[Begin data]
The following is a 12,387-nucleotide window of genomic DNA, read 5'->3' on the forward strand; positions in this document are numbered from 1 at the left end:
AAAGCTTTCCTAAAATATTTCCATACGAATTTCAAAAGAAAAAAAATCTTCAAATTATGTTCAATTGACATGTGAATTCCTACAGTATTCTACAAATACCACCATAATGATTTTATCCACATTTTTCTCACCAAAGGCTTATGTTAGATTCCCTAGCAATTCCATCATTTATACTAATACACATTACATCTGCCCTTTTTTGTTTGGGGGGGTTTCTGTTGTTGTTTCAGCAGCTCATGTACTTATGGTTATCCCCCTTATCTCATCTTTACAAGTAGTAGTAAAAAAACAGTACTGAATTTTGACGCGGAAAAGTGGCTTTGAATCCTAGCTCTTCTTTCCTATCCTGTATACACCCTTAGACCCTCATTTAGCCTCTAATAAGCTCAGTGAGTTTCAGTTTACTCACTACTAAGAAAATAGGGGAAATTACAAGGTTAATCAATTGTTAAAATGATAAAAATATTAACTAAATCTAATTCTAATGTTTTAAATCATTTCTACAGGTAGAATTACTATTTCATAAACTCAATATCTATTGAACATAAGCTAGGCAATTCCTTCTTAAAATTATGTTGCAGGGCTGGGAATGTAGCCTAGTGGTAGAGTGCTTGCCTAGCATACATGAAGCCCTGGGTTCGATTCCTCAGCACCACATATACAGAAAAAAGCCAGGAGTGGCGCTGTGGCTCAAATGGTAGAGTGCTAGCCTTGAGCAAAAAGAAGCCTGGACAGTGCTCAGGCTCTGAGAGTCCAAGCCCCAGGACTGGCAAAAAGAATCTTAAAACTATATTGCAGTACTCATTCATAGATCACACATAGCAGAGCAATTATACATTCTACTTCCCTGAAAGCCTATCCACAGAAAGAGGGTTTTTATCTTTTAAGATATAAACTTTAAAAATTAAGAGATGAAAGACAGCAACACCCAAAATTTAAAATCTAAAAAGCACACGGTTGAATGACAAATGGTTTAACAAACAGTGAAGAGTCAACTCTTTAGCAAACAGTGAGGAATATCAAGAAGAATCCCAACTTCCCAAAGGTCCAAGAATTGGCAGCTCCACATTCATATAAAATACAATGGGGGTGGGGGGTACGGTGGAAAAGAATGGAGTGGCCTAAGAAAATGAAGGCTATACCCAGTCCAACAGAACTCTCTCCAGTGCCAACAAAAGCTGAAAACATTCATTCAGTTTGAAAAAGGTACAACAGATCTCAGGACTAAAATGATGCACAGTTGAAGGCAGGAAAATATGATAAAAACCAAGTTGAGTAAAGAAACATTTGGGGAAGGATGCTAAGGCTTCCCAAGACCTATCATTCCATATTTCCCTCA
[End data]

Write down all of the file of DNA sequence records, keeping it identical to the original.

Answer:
The following is a 12,387-nucleotide window of genomic DNA, read 5'->3' on the forward strand; positions in this document are numbered from 1 at the left end:
AAAGCTTTCCTAAAATATTTCCATACGAATTTCAAAAGAAAAAAAATCTTCAAATTATGTTCAATTGACATGTGAATTCCTACAGTATTCTACAAATACCACCATAATGATTTTATCCACATTTTTCTCACCAAAGGCTTATGTTAGATTCCCTAGCAATTCCATCATTTATACTAATACACATTACATCTGCCCTTTTTTGTTTGGGGGGGTTTCTGTTGTTGTTTCAGCAGCTCATGTACTTATGGTTATCCCCCTTATCTCATCTTTACAAGTAGTAGTAAAAAAACAGTACTGAATTTTGACGCGGAAAAGTGGCTTTGAATCCTAGCTCTTCTTTCCTATCCTGTATACACCCTTAGACCCTCATTTAGCCTCTAATAAGCTCAGTGAGTTTCAGTTTACTCACTACTAAGAAAATAGGGGAAATTACAAGGTTAATCAATTGTTAAAATGATAAAAATATTAACTAAATCTAATTCTAATGTTTTAAATCATTTCTACAGGTAGAATTACTATTTCATAAACTCAATATCTATTGAACATAAGCTAGGCAATTCCTTCTTAAAATTATGTTGCAGGGCTGGGAATGTAGCCTAGTGGTAGAGTGCTTGCCTAGCATACATGAAGCCCTGGGTTCGATTCCTCAGCACCACATATACAGAAAAAAGCCAGGAGTGGCGCTGTGGCTCAAATGGTAGAGTGCTAGCCTTGAGCAAAAAGAAGCCTGGACAGTGCTCAGGCTCTGAGAGTCCAAGCCCCAGGACTGGCAAAAAGAATCTTAAAACTATATTGCAGTACTCATTCATAGATCACACATAGCAGAGCAATTATACATTCTACTTCCCTGAAAGCCTATCCACAGAAAGAGGGTTTTTATCTTTTAAGATATAAACTTTAAAAATTAAGAGATGAAAGACAGCAACACCCAAAATTTAAAATCTAAAAAGCACACGGTTGAATGACAAATGGTTTAACAAACAGTGAAGAGTCAACTCTTTAGCAAACAGTGAGGAATATCAAGAAGAATCCCAACTTCCCAAAGGTCCAAGAATTGGCAGCTCCACATTCATATAAAATACAATGGGGGTGGGGGGTACGGTGGAAAAGAATGGAGTGGCCTAAGAAAATGAAGGCTATACCCAGTCCAACAGAACTCTCTCCAGTGCCAACAAAAGCTGAAAACATTCATTCAGTTTGAAAAAGGTACAACAGATCTCAGGACTAAAATGATGCACAGTTGAAGGCAGGAAAATATGATAAAAACCAAGTTGAGTAAAGAAACATTTGGGGAAGGATGCTAAGGCTTCCCAAGACCTATCATTCCATATTTCCCTCA